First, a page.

Robust national economic growth is projected in Indonesia on the back of solid domestic demand. Various economic indicators released in the fourth quarter of 2018 point to strong domestic demand, underpinned by private and government consumption. Maintained public purchasing power, upbeat consumer confidence and the favourable impact of preparations for the legislative and presidential elections to be contested this year are boosting private consumption, while government consumption has been be sustained by procurement policy and social assistance disbursements (bansos). Nevertheless, subdued export growth will persist due to a softening in the global economy and declining international commodity prices. On the other hand, imports are also expected to begin retreating in line with the policies implemented yet strong import growth will remain to satisfy domestic demand. Consequently, Bank Indonesia projects national economic growth for 2019 in the 5.0-5.4% range, backed by domestic demand and improvements in the position of net exports.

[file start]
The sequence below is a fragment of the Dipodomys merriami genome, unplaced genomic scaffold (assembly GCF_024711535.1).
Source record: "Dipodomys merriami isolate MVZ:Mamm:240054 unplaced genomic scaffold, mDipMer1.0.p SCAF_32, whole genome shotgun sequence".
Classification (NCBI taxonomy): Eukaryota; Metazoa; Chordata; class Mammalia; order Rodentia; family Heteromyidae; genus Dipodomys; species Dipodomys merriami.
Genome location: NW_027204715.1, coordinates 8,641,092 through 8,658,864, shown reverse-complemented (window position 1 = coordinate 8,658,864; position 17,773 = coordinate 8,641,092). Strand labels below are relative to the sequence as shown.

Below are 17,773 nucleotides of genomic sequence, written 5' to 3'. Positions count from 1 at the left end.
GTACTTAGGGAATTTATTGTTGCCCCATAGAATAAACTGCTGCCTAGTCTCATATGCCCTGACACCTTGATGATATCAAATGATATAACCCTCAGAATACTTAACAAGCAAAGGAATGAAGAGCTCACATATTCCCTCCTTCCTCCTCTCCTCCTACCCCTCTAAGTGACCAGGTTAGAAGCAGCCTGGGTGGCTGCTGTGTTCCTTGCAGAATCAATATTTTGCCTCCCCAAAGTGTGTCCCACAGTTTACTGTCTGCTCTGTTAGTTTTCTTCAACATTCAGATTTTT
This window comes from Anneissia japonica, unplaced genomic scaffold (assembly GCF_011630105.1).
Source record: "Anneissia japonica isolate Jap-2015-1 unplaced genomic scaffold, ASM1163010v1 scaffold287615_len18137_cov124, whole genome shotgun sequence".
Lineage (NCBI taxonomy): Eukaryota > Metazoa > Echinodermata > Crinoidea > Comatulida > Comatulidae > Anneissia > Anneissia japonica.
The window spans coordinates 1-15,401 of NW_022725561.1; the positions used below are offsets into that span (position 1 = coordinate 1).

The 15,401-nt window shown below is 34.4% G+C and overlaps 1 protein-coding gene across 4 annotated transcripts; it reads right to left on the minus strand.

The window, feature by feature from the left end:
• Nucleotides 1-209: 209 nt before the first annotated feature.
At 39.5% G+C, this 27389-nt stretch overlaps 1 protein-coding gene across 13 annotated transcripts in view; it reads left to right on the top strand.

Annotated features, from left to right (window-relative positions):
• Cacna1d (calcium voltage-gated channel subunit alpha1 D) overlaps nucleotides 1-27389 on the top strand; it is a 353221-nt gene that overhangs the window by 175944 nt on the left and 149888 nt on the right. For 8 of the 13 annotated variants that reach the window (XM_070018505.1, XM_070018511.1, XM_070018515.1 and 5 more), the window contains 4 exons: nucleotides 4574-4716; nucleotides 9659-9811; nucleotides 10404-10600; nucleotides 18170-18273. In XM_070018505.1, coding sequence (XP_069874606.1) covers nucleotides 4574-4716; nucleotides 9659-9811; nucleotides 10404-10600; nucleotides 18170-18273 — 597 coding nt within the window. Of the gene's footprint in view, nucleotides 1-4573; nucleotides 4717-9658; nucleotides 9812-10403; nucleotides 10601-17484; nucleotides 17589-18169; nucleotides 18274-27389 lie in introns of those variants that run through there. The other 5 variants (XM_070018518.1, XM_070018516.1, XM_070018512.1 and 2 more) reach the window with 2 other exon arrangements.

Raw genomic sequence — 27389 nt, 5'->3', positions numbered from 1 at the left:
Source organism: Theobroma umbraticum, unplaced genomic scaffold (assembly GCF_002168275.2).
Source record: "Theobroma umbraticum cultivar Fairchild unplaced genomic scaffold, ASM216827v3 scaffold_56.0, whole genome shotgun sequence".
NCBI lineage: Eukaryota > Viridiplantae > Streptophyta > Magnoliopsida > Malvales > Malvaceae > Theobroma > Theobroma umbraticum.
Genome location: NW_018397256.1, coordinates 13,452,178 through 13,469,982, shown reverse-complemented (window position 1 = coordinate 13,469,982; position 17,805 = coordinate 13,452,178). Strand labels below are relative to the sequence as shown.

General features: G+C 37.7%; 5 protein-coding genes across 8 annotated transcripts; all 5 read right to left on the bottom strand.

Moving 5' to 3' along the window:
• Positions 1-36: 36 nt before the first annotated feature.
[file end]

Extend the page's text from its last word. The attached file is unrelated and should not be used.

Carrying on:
Indonesia’s trade balance recorded a deficit in December 2018 despite an influx of non-resident capital flows. The trade deficit stood at USD1.1 billion in the reporting period due to restrained export performance, non-oil and gas exports in particular, as a corollary of global headwinds. Meanwhile, foreign capital inflows returned in December 2018, reaching USD1.9 billion, with the trend persisting into January 2019. A strong position of reserve assets was recorded at the end of December 2019, totalling USD120.7 billion, equivalent to 6.7 months of imports or 6.5 months of imports and servicing government external debt, which is well above the international standard of three months. Moving forward, Bank Indonesia will continue to strengthen coordination with the Government in order to reinforce external sector resilience, which includes controlling the current account deficit in 2019, going toward the range of 2.5% of GDP.